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November 12, 2006

Election Day Miseries

Tom McLaughlin

Humor by Tom McLaughlin

Election Day turned out to be as bizarre and surreal as the Ocean City contests a few weeks earlier. My assignment: pass out literature for the Democrats and try to bring the resort in for O'Malley, Cardin et. al., which was as Mission Impossible as doing the same for Frederick County.

I returned to Convention Hall where voters could enter from three different directions along a stretch of about four football fields. No nice sidewalk leading to a school cafeteria.

Armed with stacks of literature I began at 5:30 A.M. erecting the signs only to find out they could be placed on city property but only under certain conditions. They could not lean against a tree or poked into the ground; but they could be placed into another type of structure that would hold the wires and signs up.

I had milk bottles filled with sand. One opponent brought bags of kitty litter in plastic containers where the wires were inserted. Another group came with blocks of wood and enough hardware equipment to build a condo. Wood was brought out; power sawed and holes drilled to anchor the candidates' missives. The electricity came from a generator. It made my milk bottle solution look like an eighth grade shop class project.

There were two or three of us Democrats and at least 30 Republicans campaigning for two different local candidates. Usually, there were just a few of both groups but this time the Republicans were loaded for bear.

Most Worcester County police departments targeted Joel Todd, the state's attorney, for defeat; something about too many plea bargains and not enough convictions. Young, strong, off duty officers were present, passing out literature for their candidate or holding and waving signs while at the same time I was supporting Mr. Todd.

At each entrance to the sidewalk leading to the voting booths, three or four of them remained stationary blocking my attempts. I darted around trying to get to the voters first with my literature. Because of their training, they did not budge as I tried to navigate around them, while chasing down a voter. Their one step was equal to five of mine.

Next came the teenagers. Dressed in Clorox white shirts with Mike James stenciled across it, they were also tall and formed a line with the police. I had to weave in and around this group, friends of the son of the Republican who was opposed to my candidate, Norm Conway for the delegate slot. They also held fast with the mother yelling directions on how to smile and wave the signs.

Now I had two groups to deal with and I was by myself except for 83-year-old "Rocky," who was putting flyers together and another candidate at the other end of the entrance. Meanwhile the center approach was clogged with about 30 of both candidates' supporters. Everybody but me was waving signs.

I just can't imagine what the voters thought approaching with white shirted, forced smiling high schoolers and muscled, out of uniform policemen and me bobbing around in and between both groups trying to thrust brochures into their hands, white hair flying.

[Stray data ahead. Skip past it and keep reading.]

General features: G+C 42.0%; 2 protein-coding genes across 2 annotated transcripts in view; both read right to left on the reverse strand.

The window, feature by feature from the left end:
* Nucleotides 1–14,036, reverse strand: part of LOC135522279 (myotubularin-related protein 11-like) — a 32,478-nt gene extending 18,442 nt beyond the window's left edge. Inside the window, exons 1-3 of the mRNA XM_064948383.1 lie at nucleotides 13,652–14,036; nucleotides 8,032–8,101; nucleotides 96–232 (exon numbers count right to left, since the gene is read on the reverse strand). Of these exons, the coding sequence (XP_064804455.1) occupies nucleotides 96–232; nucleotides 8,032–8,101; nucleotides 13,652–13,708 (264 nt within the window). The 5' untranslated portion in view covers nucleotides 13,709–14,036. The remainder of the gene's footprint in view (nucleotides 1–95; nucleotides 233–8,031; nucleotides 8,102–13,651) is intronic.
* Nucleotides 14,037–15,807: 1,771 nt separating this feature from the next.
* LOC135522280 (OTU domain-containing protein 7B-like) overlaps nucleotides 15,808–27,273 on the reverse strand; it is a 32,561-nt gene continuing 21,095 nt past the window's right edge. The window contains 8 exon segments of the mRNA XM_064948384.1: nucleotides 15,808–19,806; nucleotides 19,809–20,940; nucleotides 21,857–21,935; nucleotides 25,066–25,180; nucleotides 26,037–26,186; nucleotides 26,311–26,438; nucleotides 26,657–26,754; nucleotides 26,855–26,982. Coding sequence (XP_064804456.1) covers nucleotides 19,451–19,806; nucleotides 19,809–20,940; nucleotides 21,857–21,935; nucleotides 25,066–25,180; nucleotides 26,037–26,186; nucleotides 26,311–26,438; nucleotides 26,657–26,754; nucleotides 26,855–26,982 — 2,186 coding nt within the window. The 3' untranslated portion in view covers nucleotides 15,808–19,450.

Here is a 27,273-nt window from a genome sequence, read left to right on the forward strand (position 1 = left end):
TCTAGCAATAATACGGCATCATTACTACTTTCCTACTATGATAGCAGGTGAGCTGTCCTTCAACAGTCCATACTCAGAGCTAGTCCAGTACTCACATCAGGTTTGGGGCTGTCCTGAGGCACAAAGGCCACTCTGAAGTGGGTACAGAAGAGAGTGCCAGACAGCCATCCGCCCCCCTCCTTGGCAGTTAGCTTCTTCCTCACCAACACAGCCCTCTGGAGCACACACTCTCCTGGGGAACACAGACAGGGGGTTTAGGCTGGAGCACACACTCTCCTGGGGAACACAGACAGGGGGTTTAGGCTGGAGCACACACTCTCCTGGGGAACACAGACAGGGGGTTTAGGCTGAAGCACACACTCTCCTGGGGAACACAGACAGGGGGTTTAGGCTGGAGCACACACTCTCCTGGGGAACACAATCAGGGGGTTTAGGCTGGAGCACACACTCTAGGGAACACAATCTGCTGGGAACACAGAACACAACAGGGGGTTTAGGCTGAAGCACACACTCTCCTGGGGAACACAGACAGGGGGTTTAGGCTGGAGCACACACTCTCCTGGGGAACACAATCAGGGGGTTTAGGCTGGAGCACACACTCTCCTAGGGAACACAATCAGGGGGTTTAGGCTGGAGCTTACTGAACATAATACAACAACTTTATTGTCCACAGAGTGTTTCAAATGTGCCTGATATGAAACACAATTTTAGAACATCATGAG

I took a break and sat down in a chair just after dark. A pair of voters wandered too close and I asked them to take the literature. One replied, are you for or against gay marriage". I immediately realized they were partners.

"Are you going to vote Democrat or Republican, I inquired?

"Democrat" was the reply. I jumped up, hug and kissed them both on the cheek and told them they could have the wedding in front of my townhouse on the beach, I would be best man and Rocky would arrange the flowers. Jocularity all around. But I meant it.

Then came the rains; but this time I was prepared. I had purchased a rain suit. The jacket was bright red with black pants, made of rubber. I chased down every voter and handed him or her literature as they scurried in a run to the safety of the convention. But, as they saw me in the corner of their eye, they ran faster to the security of the 100-foot line where I had to stop because of no electioneering beyond that point. Coming out, they looked around warily.

Part two of my adventure.

I was the "challenger" to the compilation of the votes. I turned up with my authorization forms, with water dripping down my slicker and my hair plastered and wet.

I found "Ernie," the head election person, and he showed me the place to sit. I peeled off my stickers and observed. Trouble was I didn't know what I was looking at. The only thing I could figure out was to watch three people go to each machine and if there was any difference in their behavior at a machine, I would challenge.

Long adding machine tape poured out, the ladies closed up and sealed the machines and, with an eye on me, said in a loud voice "We must watch these at all times." Something happened to machine number 13 and I was asked, no firmly told, to come over and watch. A piece of the adding machine paper had torn and I, with great fanfare, watched them tape it.

I met the representative from Diebold, who queried me about what I was doing there. I informed her I was representing the Democratic Party as a challenger. In truth, I had no clue what I would challenge. I just looked important in wet jeans, smelly running shoes, and my hair awry.

Norm Conway won his election but Joel Todd was up by only one vote. During the absentee count he was down by two votes. Tomorrow they will count the provisionals and Friday the overseas ballots. Stay posted.

Yellow Cab
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